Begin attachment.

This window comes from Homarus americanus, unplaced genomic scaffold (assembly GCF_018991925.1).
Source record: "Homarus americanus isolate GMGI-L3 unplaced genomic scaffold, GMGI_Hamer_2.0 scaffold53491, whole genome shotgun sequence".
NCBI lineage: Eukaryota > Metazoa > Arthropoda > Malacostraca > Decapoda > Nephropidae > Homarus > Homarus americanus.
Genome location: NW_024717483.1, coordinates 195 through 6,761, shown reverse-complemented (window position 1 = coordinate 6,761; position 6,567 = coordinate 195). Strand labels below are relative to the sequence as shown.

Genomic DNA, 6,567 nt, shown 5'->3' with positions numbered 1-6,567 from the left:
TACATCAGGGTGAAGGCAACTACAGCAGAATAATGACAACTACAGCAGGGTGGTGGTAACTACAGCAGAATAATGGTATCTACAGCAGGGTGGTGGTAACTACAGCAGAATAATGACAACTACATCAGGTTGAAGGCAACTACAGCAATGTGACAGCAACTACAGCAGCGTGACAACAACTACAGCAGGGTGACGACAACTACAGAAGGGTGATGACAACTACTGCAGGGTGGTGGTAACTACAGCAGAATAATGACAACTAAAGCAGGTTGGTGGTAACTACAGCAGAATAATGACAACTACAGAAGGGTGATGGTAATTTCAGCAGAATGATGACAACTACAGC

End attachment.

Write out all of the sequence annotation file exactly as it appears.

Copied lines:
This window comes from Homarus americanus, unplaced genomic scaffold (assembly GCF_018991925.1).
Source record: "Homarus americanus isolate GMGI-L3 unplaced genomic scaffold, GMGI_Hamer_2.0 scaffold53491, whole genome shotgun sequence".
NCBI lineage: Eukaryota > Metazoa > Arthropoda > Malacostraca > Decapoda > Nephropidae > Homarus > Homarus americanus.
Genome location: NW_024717483.1, coordinates 195 through 6,761, shown reverse-complemented (window position 1 = coordinate 6,761; position 6,567 = coordinate 195). Strand labels below are relative to the sequence as shown.

Genomic DNA, 6,567 nt, shown 5'->3' with positions numbered 1-6,567 from the left:
TACATCAGGGTGAAGGCAACTACAGCAGAATAATGACAACTACAGCAGGGTGGTGGTAACTACAGCAGAATAATGGTATCTACAGCAGGGTGGTGGTAACTACAGCAGAATAATGACAACTACATCAGGTTGAAGGCAACTACAGCAATGTGACAGCAACTACAGCAGCGTGACAACAACTACAGCAGGGTGACGACAACTACAGAAGGGTGATGACAACTACTGCAGGGTGGTGGTAACTACAGCAGAATAATGACAACTAAAGCAGGTTGGTGGTAACTACAGCAGAATAATGACAACTACAGAAGGGTGATGGTAATTTCAGCAGAATGATGACAACTACAGC